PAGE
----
Capturing the attention of potential customers (and keeping it) is an ongoing challenge for B2B marketers. With 88% of B2B marketers using content marketing these days, we see more content than ever. Which means, it is exponentially becoming harder and harder to beat that kind of competition. To stay competitive and win the eyes of your potentials, you should know what you are doing.
If you’re an online retailer there’s nothing more important to your future sales than making sure the data you’re presenting to consumers is both accurate and insightful. Without accurate SKU data and unique product content designed to assist your customer in the decision to buy, their online experience could be falling flat.
Shoppers want to shop before they buy
That’s because savvy Internet shoppers want to be able to navigate your site and obtain all the information needed to make their purchasing decision. When your customers face a less than stellar browsing experience, the frustration they feel can lead them away from your brand or site and on to the nearest competitor.
Since social media’s inception naysayers have been ringing its death knell. The problem is – for every Luddite ready to call it done, there were a million more people waiting to sign-up, which meant their end-of-days prognostications never proved out.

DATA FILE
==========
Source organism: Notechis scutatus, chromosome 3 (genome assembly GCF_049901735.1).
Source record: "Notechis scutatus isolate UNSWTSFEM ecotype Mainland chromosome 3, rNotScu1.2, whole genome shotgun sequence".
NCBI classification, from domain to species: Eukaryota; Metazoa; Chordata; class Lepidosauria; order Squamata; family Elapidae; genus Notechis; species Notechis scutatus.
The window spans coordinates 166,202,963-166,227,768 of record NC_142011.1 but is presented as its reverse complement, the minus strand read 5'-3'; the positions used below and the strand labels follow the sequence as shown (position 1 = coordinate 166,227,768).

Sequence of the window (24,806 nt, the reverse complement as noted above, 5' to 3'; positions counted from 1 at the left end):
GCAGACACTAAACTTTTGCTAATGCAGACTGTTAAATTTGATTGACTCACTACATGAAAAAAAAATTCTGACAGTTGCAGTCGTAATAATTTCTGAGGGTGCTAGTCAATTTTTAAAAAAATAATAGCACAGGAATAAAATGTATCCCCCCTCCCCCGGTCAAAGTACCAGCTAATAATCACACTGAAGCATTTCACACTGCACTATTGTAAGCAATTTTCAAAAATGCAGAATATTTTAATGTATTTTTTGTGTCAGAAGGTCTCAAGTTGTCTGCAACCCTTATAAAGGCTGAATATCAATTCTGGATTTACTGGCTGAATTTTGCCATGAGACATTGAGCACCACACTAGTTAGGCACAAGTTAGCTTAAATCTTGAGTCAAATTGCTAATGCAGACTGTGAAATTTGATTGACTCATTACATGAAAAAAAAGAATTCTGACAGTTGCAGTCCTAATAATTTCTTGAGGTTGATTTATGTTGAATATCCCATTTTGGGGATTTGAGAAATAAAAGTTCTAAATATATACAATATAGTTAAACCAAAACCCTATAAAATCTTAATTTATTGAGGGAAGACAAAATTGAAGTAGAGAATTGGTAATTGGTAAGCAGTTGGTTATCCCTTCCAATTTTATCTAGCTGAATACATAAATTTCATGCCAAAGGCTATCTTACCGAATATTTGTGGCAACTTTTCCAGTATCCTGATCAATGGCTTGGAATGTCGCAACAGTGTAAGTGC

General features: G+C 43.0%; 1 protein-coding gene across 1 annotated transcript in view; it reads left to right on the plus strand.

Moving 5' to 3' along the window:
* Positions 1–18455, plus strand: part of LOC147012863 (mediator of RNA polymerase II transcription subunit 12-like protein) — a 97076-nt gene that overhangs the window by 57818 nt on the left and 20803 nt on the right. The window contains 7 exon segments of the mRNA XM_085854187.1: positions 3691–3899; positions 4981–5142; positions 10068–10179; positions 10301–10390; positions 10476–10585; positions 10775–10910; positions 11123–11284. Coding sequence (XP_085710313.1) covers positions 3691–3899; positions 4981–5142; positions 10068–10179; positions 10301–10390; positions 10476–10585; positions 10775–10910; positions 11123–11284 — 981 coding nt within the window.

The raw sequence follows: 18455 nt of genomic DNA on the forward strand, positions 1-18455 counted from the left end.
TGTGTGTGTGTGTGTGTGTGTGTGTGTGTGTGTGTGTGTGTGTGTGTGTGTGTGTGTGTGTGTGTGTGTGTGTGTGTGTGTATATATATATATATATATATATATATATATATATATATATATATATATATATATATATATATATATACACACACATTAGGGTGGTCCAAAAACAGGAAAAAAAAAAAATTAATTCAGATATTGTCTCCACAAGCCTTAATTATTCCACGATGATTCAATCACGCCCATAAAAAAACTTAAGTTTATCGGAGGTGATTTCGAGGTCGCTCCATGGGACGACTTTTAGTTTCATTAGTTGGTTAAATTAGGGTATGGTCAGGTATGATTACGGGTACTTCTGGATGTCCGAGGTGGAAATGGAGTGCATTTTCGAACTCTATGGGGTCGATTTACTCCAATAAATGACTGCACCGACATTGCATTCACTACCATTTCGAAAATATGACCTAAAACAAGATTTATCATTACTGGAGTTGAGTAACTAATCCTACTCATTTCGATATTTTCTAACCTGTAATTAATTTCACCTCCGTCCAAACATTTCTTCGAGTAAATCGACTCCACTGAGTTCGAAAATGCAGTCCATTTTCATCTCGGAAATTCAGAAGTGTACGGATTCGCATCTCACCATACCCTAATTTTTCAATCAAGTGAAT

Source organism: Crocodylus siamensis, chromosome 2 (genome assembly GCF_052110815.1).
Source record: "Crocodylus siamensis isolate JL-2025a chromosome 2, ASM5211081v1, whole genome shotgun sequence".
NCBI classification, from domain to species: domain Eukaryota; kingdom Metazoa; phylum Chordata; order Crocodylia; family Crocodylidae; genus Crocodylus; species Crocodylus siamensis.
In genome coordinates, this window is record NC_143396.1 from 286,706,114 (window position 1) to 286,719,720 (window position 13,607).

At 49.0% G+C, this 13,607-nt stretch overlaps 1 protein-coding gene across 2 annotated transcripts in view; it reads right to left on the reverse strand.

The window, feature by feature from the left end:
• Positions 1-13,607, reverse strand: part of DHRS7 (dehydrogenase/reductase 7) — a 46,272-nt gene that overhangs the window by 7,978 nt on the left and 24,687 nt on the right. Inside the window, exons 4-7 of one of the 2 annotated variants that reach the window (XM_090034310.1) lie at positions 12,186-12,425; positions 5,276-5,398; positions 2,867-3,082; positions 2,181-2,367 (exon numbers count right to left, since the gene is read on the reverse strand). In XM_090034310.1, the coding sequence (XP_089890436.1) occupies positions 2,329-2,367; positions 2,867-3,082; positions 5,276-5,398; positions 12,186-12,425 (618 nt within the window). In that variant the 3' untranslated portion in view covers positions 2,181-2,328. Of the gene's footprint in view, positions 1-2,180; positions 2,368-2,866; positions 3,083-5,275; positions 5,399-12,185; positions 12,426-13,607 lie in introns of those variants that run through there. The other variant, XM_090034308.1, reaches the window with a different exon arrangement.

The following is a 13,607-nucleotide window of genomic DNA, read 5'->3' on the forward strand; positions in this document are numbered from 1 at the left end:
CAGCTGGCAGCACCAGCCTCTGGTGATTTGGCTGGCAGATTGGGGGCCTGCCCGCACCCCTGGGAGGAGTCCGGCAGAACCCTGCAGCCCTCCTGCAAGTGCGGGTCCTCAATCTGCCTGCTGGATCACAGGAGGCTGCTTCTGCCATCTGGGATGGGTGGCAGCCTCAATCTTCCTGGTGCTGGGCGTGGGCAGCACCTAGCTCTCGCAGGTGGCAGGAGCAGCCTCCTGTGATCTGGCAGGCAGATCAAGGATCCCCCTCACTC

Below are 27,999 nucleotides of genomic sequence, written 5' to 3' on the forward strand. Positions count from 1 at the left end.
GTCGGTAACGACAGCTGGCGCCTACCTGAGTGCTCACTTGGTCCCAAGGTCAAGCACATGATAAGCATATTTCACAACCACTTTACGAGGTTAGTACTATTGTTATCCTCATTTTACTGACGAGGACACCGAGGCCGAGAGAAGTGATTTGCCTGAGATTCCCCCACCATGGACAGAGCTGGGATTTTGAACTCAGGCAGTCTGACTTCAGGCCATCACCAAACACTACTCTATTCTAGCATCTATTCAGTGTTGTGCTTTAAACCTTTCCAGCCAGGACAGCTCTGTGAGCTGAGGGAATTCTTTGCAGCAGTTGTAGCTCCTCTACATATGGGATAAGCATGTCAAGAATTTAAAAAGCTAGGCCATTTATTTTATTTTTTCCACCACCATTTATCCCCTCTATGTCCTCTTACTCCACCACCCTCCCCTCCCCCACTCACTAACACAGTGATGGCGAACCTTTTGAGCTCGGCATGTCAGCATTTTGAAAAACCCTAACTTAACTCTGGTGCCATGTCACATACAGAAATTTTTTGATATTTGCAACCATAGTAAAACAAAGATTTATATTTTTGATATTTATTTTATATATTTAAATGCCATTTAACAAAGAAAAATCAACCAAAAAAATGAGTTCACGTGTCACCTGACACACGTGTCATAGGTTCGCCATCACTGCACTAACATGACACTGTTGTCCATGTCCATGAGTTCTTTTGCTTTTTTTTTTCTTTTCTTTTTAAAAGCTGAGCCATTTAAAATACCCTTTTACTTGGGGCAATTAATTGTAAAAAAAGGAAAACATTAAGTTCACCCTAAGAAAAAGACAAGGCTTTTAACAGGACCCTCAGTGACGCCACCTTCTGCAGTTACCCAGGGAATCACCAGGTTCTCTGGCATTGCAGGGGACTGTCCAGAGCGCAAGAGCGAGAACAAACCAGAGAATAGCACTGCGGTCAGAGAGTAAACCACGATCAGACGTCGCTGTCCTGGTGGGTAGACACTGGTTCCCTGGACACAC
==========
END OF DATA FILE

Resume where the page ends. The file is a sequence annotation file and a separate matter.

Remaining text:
However, now with the recent downturn in social media stocks (read the article), investors made leery by memories of the dot-com pop appear to be worried that social sites are headed for a redo of 15 years ago with a bubble big enough to take out heavy hitters like Facebook, Twitter, and even the ever shelf-stable, LinkedIn.
If you Google “The three Rs of content marketing,” you’ll get a long list of results. The most common Rs are borrowed from that old familiar public awareness campaign to keep our planet healthy: reduce, reuse, recycle. These three words can be boiled down to a very common but very important concept: repurposing content. By all means, repurpose your content for different platforms and segments of your target market. But here we present to you the three Rs of content marketing that you must observe and measure to the best of your abilities as your business publishes relevant content. If you follow these metrics, you can see what is working and what isn’t--and adjust your content strategy accordingly.
If your business sells products online, you likely--and rightly--see your website as a sales tool. However, it’s not as likely that you have a nuts-and-bolts understanding of the many overlapping systems that--when optimized--make your website as fine a sales tool as it can be.
For companies that sell physical products online, SEO isn’t just nice to have--it’s essential to the success of their business. But online retailers of all sizes face the same problem: What do you do with a product page when that product is no longer available? According to Matt Cutts, the head of Google’s Webspam team, the answer depends on a few factors, including the number of product pages, your company resources, and the nature of your business.
Content curation is a vital component of almost every content marketing strategy. Out of the ceaseless stream of media, effective content curators select the best, most relevant content for their audience. However, the process does not end there.
At some point, every marketer must ask, “Why do we even need content, anyway?” (This question typically arises when waiting for content from a bad vendor, or observing the sub-par quality of that content.)
So much of content marketing really comes down to making a plan and sticking to it. Auditing your content is no different. It’s not a one-off project; it’s a vital piece of your content optimization cycle.